There are a number of different options, and the one you try depends largely on what your doctor prefers. We started off by giving the baby an oral steroid, prednisone. It helped, but it didn't get rid of the spasms completely. The next thing we tried was a hormone injection: adrenocorticotropic hormone, or ACTH. Giving my baby shots twice a day for seven weeks really sucked, but he stopped having spasms and his brain began to develop again, so it was obviously worth it. Both of these are typically (I believe) used fairly short term. Another option is Sabril, which is often used for longer periods of time. With the two drugs we used for Baby D, there were additional side effects. They were immune suppressants, so he was on antibiotics as a precautionary measure. They elevated his heart rate, so he took medication for that. There was something about increased acidity in his stomach, so he was on something to combat that. Elevated glucose levels, increased weight gain, inability to sleep at night unless physically attached to mama, and general constant crabbiness were additional issues we had to combat with daily tests, constant nursing, and a combination of medications. Not going to lie. It sucked.

What about the ketogenic diet/CBD oil/massage therapy/this other thing I heard about in a TV special?
Yes, these can be valid suggestions in some cases. I have talked to my son's neurologists about keto and the use of CBD oil. Here's the deal:
The ketogenic diet can be used as an effective and natural treatment of seizures in some cases. It's simply another avenue that doctors try, particularly if conventional pharmaceutical medicines don't work. From what I understand, the keto diet takes several weeks to be effective, and the seizures often get worse before they improve. With infantile spasms, quick treatment is key. Baby D wasn't developing, and was even regressing, while he was having spasms. By stopping the spasms as quickly as possible, you are giving your child the best chance to resume normal development. I think I also read somewhere that keto is most effective if the spasms are caused by a certain chromosomal abnormality. I could be making that up, but since that wasn't the case for our little guy, I wrote it off.
CBD oil seems to be the big new thing right now. I'm not a doctor, but when I asked D's neurologist about it, he was adamantly opposed to giving it, FDA approved or not, to a young child whose brain is still developing. He said that it can lead to very serious mental health issues, such as schizophrenia and others later in life. The most recent article I read stated that it has been FDA approved for ages two and up. By age two, a child who formerly had infantile spasms will likely have a new diagnosis if they are still having seizures. Hence the use of the word "infantile". So CBD oil probably shouldn't be used to treat infantile spasms. But ask your doctor. Don't take it from a mom blogger!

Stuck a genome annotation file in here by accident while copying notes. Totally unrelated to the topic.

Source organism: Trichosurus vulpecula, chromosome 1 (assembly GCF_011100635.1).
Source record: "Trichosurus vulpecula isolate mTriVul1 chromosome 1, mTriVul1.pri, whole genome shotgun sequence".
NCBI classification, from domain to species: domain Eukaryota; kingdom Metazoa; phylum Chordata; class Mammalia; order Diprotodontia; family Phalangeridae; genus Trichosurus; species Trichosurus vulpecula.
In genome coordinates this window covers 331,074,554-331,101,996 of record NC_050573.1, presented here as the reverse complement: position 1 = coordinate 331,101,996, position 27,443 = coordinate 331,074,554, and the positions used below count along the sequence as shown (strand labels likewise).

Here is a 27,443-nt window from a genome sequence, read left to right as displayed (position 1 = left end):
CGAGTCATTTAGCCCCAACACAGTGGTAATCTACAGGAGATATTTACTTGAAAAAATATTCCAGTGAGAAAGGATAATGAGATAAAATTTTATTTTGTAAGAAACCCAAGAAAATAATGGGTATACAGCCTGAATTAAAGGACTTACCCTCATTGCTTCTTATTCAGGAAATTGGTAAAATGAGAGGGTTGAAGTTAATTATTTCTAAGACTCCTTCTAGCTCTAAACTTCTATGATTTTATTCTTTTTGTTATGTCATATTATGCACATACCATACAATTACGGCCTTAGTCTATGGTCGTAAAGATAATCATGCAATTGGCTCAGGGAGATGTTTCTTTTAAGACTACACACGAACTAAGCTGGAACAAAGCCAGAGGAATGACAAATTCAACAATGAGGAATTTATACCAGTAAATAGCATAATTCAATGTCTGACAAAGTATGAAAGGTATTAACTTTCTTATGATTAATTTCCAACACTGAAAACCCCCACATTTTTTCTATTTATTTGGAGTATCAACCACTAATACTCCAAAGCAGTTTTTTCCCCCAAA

So yes, there are a number of natural avenues that can be pursued in the treatment of IS. However, as I mentioned earlier and as the doctor in the video I shared above states, quick treatment and resolution of spasms is key. This is my kid's brain we're talking about. If keeping him on high dose steroids for two months gets rid of the issue, I'm going to try that before I eliminate key food groups and hope for improvement within 6-10 weeks. I appreciate your input and I'm sure your intentions are good, but his father and I, along with a team of very intelligent and highly trained doctors and nurses, have got this.

This seems pretty scary: what can I do to help?
Why thank you. Yes, it is indeed very scary! There are a couple things you can do to help someone who is dealing with an infantile spasms, or another scary medical diagnosis.
#1: Vaccinate. While D was on treatment for IS, he could not get vaccines because the medicine compromised his immune system. His neurologist still advises against it, because his brain is, as he described it, a delicate instrument that we're trying to get in tune. You want to make sure it's solid before you give vaccines, which can cause problems for someone with a seizure disorder. They can not cause a seizure disorder, but someone who already has a seizure disorder needs to be careful. We are depending on herd immunity to keep him safe. I know some people are scared of the negative hype around vaccines. I know you may think you have a good immune system, so even if you do get a preventable disease, you will be able to fight it off. However, if you happen to pass it along to my son somehow, you could be endangering his life. Please keep in mind, if you decide to pass on that flu shot or a tetanus booster, that it is not just your life that you are potentially endangering, but his, as well: